(Zabolotny et al., 2008
) have reported that hypothalamic PTP1B expression can be driven by TNF in vivo
, whereas hypothalamic SOCS3 expression can be induced by IKKβ/NFκB signaling (Zhang et al., 2008
), an effector pathway of TNF. Accordingly, we suggest that cellular leptin resistance and obesity develop along a continuum, with inflammation associated with high fat feeding at first promoting hypothalamic PTP1B and SOCS3 to attenuate JAK2 and reduce leptin sensitivity, to consequently increase adiposity and circulating leptin to promote hypothalamic TCPTP expression. The increased TCPTP would in turn dephosphorylate STAT3 to further attenuate the leptin response and contribute to the development of overt cellular leptin resistance and progression to morbid obesity. Although one might expect that the hyperleptinemia should solely compensate for the developing leptin resistance, it is possible that leptin signaling pathways and/or leptin responsive neurons may be differentially sensitive to leptin. In keeping with this possibility, some leptin functions, such as leptin’s cardiovascular effects, remain intact in the leptin-resistant state (Correia et al., 2002
; Rahmouni et al., 2005
). In the case of TCPTP, it is important to note that TCPTP has a long protein half-life (Bukczynska et al., 2004
) so that the sustained hyperleptinemia in obesity may be sufficient to promote and maintain TCPTP levels. However, we cannot exclude the possibility that in the obese state additional molecular factors, which themselves have no effect, contribute to the promotion of TCPTP expression. Nevertheless, consistent with increases in hypothalamic TCPTP and PTP1B coordinately contributing to the onset and progression of cellular leptin resistance, we found that the combined ablation of TCPTP and PTP1B had additive effects in protecting mice from high fat diet-induced weight gain. Briancon et al.
(Briancon et al., 2010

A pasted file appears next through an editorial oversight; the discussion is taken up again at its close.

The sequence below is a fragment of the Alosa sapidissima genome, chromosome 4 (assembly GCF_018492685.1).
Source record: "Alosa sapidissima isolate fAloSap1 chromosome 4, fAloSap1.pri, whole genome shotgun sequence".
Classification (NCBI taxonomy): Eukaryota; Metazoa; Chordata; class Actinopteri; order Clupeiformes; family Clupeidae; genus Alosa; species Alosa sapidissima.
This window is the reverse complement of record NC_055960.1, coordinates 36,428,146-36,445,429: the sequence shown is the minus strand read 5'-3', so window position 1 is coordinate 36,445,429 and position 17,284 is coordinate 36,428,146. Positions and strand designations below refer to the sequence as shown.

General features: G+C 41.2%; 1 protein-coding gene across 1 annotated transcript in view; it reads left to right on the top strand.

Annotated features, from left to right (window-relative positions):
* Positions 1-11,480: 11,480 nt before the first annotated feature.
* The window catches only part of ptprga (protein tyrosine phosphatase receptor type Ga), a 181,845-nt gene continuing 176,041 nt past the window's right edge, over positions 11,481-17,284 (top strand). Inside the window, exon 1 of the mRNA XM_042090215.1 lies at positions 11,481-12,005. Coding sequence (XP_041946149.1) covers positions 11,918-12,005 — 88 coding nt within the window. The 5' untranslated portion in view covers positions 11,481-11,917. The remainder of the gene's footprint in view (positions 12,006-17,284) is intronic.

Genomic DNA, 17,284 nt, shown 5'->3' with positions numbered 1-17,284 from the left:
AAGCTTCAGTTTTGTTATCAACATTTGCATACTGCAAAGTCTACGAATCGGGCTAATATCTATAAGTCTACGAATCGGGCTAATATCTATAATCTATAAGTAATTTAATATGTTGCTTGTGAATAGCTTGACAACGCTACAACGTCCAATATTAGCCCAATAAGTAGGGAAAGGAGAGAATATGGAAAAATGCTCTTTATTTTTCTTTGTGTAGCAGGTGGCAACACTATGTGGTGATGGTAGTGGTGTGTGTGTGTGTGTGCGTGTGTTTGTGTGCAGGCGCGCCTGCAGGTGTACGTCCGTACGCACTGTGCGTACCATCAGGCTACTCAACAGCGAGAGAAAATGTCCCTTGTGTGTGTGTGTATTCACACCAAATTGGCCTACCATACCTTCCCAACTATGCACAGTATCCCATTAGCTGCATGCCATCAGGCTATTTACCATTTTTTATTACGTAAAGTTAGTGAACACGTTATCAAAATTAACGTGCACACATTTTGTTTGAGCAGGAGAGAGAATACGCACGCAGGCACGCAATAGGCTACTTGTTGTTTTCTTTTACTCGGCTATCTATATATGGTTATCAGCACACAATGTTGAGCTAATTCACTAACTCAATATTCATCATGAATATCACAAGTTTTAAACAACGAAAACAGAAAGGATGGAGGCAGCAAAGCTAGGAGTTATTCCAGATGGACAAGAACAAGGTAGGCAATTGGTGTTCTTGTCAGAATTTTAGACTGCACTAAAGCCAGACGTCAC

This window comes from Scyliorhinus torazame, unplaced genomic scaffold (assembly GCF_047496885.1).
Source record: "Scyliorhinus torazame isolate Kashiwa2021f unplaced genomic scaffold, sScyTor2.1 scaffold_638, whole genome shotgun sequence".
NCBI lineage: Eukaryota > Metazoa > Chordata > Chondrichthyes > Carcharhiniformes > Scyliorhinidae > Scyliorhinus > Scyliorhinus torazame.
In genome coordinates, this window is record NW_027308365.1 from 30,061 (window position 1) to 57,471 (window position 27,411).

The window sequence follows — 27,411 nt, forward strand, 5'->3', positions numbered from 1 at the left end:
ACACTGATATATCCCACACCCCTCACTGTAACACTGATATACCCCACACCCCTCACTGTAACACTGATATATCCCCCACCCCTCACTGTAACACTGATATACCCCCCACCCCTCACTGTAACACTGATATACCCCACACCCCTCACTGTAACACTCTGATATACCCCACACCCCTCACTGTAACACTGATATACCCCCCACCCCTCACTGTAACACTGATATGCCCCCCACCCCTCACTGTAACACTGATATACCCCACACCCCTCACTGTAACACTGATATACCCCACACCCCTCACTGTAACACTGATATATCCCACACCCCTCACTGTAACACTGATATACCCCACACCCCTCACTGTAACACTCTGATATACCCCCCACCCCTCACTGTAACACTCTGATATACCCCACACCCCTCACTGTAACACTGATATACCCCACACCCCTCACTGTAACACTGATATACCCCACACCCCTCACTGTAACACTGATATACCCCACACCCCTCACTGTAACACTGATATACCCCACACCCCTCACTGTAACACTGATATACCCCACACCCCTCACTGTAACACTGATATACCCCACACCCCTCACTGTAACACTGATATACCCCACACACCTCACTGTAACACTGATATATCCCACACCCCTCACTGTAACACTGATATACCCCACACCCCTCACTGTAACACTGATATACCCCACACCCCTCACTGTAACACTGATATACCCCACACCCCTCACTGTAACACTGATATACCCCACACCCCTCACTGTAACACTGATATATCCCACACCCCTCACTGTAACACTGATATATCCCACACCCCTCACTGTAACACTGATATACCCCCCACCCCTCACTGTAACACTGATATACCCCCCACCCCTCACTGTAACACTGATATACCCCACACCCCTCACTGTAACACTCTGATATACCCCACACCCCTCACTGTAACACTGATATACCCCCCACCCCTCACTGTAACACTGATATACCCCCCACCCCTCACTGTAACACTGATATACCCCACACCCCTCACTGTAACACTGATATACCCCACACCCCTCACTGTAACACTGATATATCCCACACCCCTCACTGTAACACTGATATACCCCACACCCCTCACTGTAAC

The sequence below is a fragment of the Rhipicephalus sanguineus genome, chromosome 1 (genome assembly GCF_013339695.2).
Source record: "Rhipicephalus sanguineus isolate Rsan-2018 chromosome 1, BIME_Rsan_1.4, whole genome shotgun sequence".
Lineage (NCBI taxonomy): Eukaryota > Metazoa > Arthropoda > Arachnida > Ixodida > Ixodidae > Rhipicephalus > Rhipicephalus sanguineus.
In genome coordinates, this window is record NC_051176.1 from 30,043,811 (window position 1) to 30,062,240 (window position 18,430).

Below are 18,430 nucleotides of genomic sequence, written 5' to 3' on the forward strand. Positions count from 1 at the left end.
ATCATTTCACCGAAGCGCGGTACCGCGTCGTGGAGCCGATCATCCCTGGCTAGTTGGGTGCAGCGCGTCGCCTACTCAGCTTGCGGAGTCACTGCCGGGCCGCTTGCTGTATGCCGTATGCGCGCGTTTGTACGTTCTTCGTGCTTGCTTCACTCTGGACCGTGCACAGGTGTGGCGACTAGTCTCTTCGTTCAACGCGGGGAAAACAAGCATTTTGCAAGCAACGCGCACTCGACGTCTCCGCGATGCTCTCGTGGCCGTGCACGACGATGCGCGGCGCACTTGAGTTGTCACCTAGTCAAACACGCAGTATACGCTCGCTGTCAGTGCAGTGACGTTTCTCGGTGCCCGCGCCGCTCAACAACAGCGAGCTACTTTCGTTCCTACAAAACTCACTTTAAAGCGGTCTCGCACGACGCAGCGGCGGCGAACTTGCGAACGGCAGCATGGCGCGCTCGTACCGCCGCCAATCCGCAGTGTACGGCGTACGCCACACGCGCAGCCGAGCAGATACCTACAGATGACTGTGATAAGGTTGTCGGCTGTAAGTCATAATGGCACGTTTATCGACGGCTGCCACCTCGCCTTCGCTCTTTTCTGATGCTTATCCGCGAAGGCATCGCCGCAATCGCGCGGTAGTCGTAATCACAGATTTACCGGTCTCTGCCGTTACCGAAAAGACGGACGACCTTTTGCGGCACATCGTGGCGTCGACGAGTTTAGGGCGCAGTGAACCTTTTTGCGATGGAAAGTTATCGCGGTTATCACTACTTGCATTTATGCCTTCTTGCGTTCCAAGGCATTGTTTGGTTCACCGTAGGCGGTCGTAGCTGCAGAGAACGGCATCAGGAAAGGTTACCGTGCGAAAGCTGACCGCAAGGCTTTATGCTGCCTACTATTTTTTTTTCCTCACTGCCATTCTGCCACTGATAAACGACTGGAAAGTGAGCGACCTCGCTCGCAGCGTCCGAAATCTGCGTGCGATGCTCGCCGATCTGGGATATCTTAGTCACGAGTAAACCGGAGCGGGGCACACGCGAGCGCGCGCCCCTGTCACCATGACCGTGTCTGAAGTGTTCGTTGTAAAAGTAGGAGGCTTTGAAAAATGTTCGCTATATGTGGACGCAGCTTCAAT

) have reported that the combined inactivation of PTP1B and SOCS3 in neuronal cells decreases adiposity and improves glucose tolerance, with minimal if any impact on high fat diet-induced, or age-associated weight gain. In our studies we found that the combined deletion of PTP1B and TCPTP had a pronounced effect on high fat diet-induced weight gain, but did not completely protect mice. The latter may be attributable to varied factors, among which include increases in SOCS3, the hedonistic attractiveness of a high fat diet, and/or gliosis and changes in the blood brain barrier that may impair leptin’s access to neurons in the ARC (El-Haschimi et al., 2000
; Horvath et al., 2010
The results of this study define the role of TCPTP in the central control of leptin signaling and delineate a negative feedback loop that functions together with PTP1B and SOCS3 for the attenuation of the leptin response. Importantly, our results indicate that increases in hypothalamic TCPTP may be causally linked to the attenuation of leptin sensitivity working in conjunction with PTP1B for the coordinated suppression of JAK2/STAT3 signaling and the promotion of cellular leptin resistance. Our studies underscore the highly specific nature of phosphatases such as PTP1B and TCPTP in vivo and highlight their capacity to work in concert for the comprehensive regulation of signaling networks and biological responses. Moreover, our findings indicate that the combined inhibition of PTP1B and TCPTP might be required for the effective alleviation of cellular leptin resistance in obesity, and therapeutic approaches currently aimed at targeting PTP1B should take this into consideration.